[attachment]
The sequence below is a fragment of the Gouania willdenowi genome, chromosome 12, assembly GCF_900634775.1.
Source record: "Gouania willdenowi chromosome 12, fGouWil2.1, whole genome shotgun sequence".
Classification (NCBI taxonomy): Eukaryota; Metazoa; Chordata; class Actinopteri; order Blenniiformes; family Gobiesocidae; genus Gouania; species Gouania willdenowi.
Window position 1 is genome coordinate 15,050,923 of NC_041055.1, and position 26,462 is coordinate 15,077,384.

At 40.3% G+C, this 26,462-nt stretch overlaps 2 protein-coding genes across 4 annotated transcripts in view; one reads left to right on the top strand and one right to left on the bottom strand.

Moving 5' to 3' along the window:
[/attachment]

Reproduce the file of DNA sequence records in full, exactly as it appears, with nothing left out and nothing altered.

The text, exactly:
The sequence below is a fragment of the Gouania willdenowi genome, chromosome 12, assembly GCF_900634775.1.
Source record: "Gouania willdenowi chromosome 12, fGouWil2.1, whole genome shotgun sequence".
Classification (NCBI taxonomy): Eukaryota; Metazoa; Chordata; class Actinopteri; order Blenniiformes; family Gobiesocidae; genus Gouania; species Gouania willdenowi.
Window position 1 is genome coordinate 15,050,923 of NC_041055.1, and position 26,462 is coordinate 15,077,384.

At 40.3% G+C, this 26,462-nt stretch overlaps 2 protein-coding genes across 4 annotated transcripts in view; one reads left to right on the top strand and one right to left on the bottom strand.

Moving 5' to 3' along the window: